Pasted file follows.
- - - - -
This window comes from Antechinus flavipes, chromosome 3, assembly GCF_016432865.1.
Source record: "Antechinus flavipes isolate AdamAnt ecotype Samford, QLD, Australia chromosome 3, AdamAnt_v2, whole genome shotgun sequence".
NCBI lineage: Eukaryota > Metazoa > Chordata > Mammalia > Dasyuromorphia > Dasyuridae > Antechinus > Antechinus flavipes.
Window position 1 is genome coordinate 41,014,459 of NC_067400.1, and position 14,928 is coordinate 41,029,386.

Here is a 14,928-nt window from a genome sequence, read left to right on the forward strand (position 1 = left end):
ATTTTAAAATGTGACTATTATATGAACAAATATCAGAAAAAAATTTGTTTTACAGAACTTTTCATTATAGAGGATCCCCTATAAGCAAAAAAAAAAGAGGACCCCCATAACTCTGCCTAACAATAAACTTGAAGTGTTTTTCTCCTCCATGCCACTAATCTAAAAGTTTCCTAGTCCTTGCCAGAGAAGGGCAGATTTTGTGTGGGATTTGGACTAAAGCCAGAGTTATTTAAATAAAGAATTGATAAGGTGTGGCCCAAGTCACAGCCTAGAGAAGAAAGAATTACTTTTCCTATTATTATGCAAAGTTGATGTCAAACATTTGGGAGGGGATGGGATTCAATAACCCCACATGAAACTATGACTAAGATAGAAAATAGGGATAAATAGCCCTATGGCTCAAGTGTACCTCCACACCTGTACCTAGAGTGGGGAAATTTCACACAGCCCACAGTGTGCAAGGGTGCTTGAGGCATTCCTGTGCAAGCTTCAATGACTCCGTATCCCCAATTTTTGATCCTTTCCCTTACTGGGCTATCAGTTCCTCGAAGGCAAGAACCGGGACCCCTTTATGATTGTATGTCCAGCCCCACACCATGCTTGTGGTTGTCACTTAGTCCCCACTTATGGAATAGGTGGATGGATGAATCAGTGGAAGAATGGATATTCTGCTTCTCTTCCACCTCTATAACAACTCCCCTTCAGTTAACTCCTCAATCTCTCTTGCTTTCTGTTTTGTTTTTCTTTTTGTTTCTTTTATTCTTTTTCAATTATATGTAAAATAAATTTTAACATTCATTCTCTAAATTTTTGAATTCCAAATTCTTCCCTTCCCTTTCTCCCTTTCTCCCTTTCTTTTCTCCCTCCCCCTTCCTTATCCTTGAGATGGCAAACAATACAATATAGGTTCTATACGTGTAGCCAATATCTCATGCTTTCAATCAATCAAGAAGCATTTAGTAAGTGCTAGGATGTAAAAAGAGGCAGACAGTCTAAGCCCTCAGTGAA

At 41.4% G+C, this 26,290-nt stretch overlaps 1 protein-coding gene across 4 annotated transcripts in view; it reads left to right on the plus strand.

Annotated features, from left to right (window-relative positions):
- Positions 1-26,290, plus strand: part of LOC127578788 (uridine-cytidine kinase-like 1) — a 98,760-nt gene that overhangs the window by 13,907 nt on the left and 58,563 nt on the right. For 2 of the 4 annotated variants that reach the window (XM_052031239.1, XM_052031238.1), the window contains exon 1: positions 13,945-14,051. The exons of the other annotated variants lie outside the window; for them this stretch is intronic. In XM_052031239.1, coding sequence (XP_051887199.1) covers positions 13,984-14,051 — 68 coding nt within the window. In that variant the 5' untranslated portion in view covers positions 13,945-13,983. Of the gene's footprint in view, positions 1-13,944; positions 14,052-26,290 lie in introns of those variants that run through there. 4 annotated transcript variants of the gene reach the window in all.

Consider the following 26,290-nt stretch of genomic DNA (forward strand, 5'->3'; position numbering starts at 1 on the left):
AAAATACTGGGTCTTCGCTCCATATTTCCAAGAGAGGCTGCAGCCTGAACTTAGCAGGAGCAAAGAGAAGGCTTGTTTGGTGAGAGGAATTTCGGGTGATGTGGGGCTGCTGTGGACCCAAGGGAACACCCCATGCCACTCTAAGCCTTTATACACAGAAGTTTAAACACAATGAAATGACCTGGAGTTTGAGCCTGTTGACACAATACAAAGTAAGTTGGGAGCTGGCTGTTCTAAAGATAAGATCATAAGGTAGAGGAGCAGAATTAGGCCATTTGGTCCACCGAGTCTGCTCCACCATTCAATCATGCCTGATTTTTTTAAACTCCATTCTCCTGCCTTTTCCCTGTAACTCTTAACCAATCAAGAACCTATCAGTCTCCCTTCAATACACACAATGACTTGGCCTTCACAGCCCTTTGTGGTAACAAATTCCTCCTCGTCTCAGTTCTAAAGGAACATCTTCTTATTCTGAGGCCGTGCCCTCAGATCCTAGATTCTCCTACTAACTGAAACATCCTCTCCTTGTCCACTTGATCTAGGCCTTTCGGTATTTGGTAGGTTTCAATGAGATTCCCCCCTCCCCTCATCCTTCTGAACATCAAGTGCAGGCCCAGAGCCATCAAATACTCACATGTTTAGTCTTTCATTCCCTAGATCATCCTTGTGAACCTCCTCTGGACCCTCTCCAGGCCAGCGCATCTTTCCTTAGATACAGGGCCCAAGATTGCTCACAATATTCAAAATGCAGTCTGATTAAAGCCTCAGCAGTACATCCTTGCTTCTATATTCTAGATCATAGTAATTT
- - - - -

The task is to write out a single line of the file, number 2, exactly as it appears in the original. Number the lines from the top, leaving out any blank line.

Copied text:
Source record: "Antechinus flavipes isolate AdamAnt ecotype Samford, QLD, Australia chromosome 3, AdamAnt_v2, whole genome shotgun sequence".